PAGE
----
Let It Come Down
Styles: space rock, chamber pop
Others: Mercury Rev, the Flaming Lips, Radiohead
These days, it is wise to be frightened when you hear of your favorite artist entering the studio with: a) Fred Durst, b) a huge blotter of acid, c) grand plans of recreating The Beatles (blasphemy), or d) 100-piece orchestras. Pursued singly or combined, these ideas are currently considered recipes for disaster.
One exception is Jason Pierce (a.k.a. J. Spaceman), Britain's highly intriguing front man of a modern rock group known as Spiritualized. I'm not making any accusations of drug use, but Mr. Pierce does come from the legendary Spacemen 3. These guys were surely none too shy about their use of narcotics for much of their recording days, as evidenced by their album titled Taking Drugs to Make Music to Take Drugs to. In a perfect example of how addictive the British music tabloids have gotten, most recent articles on the band have focused more on J. Spaceman's managerial techniques and ex-girlfriends rather than the band's recording output. In a much-publicized fit, Mr. Spaceman fired his entire backing band after they had done several albums together. Two of his ex-band members formed Lupine Howl, whose summer-released album received little acclaim. And back in 1997, J. Spaceman was rumored to have had a relationship with Kate Hadley, his ex-keyboard player who is now the wife of Richard Ashcroft.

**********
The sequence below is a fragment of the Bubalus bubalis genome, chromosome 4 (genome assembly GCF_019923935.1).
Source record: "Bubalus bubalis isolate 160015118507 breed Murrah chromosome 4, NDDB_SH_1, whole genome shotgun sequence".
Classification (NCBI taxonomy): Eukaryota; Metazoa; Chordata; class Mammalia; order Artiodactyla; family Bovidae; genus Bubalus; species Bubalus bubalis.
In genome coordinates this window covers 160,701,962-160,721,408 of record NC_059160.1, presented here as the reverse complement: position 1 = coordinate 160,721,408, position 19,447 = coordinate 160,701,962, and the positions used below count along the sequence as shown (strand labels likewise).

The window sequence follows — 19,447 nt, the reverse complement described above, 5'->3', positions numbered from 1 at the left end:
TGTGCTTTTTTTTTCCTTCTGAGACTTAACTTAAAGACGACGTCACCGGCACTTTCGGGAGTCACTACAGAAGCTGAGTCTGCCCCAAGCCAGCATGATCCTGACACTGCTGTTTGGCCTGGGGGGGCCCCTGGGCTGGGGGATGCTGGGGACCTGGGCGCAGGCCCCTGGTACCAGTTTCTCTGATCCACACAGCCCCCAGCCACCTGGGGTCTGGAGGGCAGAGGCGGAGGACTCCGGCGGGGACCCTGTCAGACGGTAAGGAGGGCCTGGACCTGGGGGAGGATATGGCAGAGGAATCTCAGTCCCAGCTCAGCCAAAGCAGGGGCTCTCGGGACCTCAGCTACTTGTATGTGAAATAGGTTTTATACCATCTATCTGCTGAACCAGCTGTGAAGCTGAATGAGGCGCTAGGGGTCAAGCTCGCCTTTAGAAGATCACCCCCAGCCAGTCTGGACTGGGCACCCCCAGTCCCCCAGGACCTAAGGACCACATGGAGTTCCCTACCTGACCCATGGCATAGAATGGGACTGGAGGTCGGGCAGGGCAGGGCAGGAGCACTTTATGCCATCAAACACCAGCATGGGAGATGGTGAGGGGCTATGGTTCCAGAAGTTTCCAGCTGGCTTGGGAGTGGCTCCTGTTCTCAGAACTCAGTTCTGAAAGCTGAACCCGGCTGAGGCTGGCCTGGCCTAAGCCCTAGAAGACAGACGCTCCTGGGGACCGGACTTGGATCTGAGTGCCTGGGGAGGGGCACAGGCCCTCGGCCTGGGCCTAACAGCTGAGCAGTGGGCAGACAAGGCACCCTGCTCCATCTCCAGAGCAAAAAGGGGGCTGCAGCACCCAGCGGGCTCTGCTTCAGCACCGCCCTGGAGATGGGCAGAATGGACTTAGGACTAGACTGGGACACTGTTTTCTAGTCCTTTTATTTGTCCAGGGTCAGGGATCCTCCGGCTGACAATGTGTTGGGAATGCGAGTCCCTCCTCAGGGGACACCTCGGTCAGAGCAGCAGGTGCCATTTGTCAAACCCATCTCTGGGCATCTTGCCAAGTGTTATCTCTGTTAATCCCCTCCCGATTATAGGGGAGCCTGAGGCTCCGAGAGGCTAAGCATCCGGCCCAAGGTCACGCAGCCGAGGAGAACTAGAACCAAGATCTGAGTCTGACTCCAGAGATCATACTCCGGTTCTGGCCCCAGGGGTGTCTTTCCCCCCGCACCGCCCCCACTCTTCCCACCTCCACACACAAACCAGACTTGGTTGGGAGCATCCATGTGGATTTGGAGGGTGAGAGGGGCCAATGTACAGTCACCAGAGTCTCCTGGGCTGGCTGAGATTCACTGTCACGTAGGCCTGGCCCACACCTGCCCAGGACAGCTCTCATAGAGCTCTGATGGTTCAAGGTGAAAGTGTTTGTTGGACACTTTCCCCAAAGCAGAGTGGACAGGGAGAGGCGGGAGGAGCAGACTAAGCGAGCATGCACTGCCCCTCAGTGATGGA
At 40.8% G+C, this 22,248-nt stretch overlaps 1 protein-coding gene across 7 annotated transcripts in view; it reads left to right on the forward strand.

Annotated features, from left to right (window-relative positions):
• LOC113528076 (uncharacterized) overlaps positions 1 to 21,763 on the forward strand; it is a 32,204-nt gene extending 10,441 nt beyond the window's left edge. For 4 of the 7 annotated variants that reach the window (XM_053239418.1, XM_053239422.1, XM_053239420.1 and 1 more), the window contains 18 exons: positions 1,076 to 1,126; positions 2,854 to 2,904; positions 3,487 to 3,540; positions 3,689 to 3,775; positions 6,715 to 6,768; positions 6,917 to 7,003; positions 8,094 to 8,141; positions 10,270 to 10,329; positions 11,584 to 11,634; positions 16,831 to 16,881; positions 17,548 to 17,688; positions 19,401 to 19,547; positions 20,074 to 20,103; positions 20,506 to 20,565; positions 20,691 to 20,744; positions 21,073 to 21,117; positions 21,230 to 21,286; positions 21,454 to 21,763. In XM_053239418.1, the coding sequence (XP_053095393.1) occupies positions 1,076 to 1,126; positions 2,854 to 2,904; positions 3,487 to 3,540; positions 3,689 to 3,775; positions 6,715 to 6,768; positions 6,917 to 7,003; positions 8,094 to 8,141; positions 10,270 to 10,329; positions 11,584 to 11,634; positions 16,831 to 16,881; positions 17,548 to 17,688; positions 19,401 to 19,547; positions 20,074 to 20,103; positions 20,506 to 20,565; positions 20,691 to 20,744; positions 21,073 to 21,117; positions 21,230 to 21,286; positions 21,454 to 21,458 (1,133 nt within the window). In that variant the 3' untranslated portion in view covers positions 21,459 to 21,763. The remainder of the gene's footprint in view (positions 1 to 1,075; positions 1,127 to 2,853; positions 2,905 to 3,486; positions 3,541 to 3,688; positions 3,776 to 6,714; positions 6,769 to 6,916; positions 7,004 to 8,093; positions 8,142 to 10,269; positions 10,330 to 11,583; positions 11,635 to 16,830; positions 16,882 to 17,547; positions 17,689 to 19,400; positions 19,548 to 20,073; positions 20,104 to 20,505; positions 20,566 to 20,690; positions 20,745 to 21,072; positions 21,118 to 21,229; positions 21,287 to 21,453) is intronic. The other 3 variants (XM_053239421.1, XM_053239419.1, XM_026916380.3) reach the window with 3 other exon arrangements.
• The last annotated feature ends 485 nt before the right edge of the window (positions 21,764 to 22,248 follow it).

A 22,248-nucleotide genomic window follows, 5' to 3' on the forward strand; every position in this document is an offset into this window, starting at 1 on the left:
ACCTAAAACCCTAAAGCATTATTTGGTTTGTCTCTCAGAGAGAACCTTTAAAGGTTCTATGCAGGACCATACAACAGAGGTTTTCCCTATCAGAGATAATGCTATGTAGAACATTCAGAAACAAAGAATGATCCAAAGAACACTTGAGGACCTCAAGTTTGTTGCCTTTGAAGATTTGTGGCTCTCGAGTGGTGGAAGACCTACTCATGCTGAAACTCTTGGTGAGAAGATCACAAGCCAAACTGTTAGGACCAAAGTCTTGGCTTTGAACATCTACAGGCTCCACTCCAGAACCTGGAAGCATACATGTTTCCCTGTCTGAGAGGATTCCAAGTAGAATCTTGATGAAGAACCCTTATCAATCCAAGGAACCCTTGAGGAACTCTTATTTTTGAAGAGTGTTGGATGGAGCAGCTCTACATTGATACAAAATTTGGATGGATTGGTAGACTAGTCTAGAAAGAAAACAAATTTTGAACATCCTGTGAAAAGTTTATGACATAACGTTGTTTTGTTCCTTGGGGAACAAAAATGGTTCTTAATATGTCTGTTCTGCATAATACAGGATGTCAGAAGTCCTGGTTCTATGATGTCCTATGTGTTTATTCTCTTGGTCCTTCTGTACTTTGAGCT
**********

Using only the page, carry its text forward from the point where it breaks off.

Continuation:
Other stories of recording with an orchestra of one hundred certainly didn't seem to excite fans, which were desperate for the follow-up to 1997's highly regarded psychedelic masterpiece, Ladies and Gentlemen We are Floating in Space. J. Spaceman certainly had a lot to prove this time around...if he cared about this sort of stuff.
You can almost see J. Spaceman shrug off all of the attention and pressure with a swift hand over his shirt. J. Spaceman is much more concerned with his music, and Let it Come Down is his finest album yet. Other Spiritualized albums focused on psychedelic blues and strayed from conventional pop structures, but Let it Come Down is the best of every world. Part British pop, part modern gospel, part shoe-gazer rock, Let it Come Down contains everything that Ladies and Gentleman... hinted at, but never fully reached.
Tracks like "Out of Sight" and "I Didn't Mean To Hurt You" display the grandness of previous Spiritualized ideas, but they come together like never before. Soaring strings and the finest lyrics of Spaceman’s career resonate throughout, giving the listener something truly special. Each song builds itself up and crashes itself right down. And these are indeed actual "songs." Unlike Radiohead, and all of the other bands trying to make "important music" today, Spiritualized never show an ounce of effort. They are one of the most unique and versatile groups around, and Let it Come Down is the example of a promise fulfilled, years in the making.
So when Godspeed You Black Emperor hires Fred Durst to make their first video or Sigur Ros buys a ton of mushrooms and heads for the caves in Iceland, maybe it's best to let them go and see what happens. At the very least, we could use something new.
1. On Fire
2. Do It All Over Again
3. Don't Just Do Something
4. Out of Sight
5. The Twelve Steps
6. The Straight and Narrow
7. I Didn't Mean to Hurt You
8. Stop Your Crying
9. Anything More
10. Won't Get to Heaven (the State I'm In)
11. Lord Can You Hear Me